By Joseph Muraya
Nairobi — Maendeleo ya Wanaume Chairman Nderitu Njoka has defended his calls for men in the country to boycott sex, saying it's meant to create awareness about torture men are facing from women.
He says approximately 1.2 million men in Kenya are abused physically by their wives, "with 350 having their manhood chopped off."
Speaking to Capital FM News, Njoka appealed to men countrywide to join his cause in speaking for their rights saying so far the sex boycott is successful.
"We cannot mix water and prayers... when we talk about prayers, we cannot engage in sex so that God can listen to us," he stated.
"We are praying for our families... some women should stop sabotaging our cause."
He said men were increasingly facing physical and economical violence in the country but feared to speak about it in public.
"No one talks about the challenges that men are going through and that's our main objective," he stated.
On the recent police killings in Kapedo , Njoka said women also need to be involved in security operations in the country claiming only men were being involved.
"That's why we have so many challenges in our security sector in the country," he stated.
Njoka is known for making radical statements in the name of agitating for men's rights in the country.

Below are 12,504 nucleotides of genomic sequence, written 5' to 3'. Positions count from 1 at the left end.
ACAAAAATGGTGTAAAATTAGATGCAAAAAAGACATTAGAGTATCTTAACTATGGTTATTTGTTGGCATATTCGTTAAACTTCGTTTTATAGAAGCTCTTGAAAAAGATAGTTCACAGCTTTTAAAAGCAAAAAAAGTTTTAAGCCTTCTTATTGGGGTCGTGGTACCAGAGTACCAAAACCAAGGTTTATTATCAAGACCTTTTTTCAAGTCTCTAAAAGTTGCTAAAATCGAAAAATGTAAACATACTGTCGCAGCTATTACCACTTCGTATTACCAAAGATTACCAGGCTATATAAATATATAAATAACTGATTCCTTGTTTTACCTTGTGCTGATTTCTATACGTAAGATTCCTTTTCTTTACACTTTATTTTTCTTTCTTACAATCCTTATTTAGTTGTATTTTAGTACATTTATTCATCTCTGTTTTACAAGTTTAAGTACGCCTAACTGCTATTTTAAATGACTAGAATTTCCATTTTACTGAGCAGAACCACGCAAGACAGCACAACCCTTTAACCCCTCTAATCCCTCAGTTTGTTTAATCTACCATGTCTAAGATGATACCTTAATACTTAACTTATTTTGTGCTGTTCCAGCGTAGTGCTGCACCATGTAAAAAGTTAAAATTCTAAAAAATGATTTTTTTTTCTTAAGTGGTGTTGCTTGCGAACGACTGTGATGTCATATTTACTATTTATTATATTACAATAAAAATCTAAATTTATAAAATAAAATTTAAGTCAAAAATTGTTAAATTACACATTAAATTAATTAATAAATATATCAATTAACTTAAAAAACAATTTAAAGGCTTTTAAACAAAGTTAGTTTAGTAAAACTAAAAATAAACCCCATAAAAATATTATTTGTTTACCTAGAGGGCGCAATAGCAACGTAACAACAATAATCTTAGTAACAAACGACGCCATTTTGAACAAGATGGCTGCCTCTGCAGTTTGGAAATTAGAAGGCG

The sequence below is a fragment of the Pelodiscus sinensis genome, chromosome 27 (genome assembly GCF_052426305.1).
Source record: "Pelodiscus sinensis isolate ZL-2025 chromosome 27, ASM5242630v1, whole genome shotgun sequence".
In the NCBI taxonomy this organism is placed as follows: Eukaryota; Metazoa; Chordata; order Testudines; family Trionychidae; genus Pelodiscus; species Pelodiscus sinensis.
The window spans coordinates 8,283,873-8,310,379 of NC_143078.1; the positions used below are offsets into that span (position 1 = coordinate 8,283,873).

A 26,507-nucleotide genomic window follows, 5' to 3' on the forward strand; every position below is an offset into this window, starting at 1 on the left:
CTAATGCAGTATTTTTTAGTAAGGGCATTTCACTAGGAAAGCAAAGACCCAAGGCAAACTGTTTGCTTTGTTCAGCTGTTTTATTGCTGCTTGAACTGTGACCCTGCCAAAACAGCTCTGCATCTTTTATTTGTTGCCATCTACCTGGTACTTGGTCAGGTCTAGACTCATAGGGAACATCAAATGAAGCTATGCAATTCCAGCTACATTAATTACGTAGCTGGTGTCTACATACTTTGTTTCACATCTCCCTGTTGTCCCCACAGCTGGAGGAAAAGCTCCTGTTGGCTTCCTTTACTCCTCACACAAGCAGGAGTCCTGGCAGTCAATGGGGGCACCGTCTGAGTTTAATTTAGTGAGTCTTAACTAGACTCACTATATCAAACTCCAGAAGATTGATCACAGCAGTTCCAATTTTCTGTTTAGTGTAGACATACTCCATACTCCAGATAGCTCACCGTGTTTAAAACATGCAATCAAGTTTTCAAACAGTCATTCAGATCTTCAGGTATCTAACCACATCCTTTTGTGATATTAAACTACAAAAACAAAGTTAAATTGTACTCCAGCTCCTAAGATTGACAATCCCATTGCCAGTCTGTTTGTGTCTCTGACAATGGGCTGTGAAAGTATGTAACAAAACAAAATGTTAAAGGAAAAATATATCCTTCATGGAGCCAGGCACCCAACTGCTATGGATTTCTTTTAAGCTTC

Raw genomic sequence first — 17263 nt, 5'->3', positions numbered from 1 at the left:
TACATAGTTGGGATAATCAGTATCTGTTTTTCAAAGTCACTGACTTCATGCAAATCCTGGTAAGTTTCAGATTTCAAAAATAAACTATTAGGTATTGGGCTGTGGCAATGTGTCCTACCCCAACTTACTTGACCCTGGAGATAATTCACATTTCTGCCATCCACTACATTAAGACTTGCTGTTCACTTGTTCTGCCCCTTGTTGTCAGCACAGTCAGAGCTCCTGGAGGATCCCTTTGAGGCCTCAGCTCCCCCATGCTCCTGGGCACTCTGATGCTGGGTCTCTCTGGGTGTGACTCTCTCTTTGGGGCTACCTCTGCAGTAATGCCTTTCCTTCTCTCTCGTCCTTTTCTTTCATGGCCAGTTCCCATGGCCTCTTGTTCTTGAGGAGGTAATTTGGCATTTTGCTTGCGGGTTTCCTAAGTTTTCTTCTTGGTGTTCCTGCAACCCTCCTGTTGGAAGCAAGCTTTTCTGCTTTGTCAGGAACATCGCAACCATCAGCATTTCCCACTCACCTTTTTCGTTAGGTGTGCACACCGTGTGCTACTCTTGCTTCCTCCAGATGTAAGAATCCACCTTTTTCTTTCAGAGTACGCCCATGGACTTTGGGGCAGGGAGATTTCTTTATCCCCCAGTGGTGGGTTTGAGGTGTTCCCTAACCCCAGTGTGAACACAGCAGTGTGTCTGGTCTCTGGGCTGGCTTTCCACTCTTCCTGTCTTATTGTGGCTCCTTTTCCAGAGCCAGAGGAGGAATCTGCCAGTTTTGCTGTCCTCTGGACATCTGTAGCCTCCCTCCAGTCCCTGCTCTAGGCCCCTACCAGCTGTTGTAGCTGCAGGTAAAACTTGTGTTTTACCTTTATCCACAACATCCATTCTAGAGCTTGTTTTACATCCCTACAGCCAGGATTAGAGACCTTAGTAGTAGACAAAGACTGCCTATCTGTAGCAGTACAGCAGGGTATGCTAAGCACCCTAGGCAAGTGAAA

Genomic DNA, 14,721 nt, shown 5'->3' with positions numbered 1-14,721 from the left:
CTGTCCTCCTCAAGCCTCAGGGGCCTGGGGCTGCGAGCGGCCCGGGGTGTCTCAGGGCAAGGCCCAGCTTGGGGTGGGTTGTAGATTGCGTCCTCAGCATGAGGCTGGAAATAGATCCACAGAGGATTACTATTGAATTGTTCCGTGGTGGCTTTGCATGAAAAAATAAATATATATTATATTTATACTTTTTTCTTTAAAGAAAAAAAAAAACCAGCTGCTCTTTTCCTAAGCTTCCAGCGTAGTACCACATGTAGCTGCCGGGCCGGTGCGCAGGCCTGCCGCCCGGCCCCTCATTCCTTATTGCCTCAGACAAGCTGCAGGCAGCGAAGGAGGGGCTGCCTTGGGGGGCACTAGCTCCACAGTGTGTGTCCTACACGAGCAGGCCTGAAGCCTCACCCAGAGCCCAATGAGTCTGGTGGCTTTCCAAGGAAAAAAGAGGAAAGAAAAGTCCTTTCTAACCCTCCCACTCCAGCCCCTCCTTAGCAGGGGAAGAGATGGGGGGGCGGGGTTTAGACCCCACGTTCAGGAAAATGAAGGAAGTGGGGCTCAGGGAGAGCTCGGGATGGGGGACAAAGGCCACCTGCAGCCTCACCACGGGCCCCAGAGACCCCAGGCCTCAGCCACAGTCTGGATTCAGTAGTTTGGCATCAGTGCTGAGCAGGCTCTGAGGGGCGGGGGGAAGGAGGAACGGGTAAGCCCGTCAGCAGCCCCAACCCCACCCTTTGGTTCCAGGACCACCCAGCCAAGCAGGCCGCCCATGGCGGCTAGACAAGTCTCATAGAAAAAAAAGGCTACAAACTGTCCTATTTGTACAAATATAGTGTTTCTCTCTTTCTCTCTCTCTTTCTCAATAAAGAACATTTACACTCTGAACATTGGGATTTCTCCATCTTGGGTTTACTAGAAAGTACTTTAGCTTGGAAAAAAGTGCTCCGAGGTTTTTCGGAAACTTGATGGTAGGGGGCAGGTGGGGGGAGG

On October 18, last year, Njoka said naked statues in the country should either be clothed or demolished.
He argued that naked statue of either men or women are an infringement of human rights and disrespect to the sanctity of human life.
Njoka cited the Supreme Court statue depicting a stark naked boy holding fish in a fountain of water at the entrance of the court.
"Speaking as the chairman of men's organisation all over the world I urge the government to act on this matter so as to help fight these human rights violation in both genders," he said.
"The statues are reflection of injustices that are direct violations of international charter of human rights and dignity of human life either living, in spirit or dead."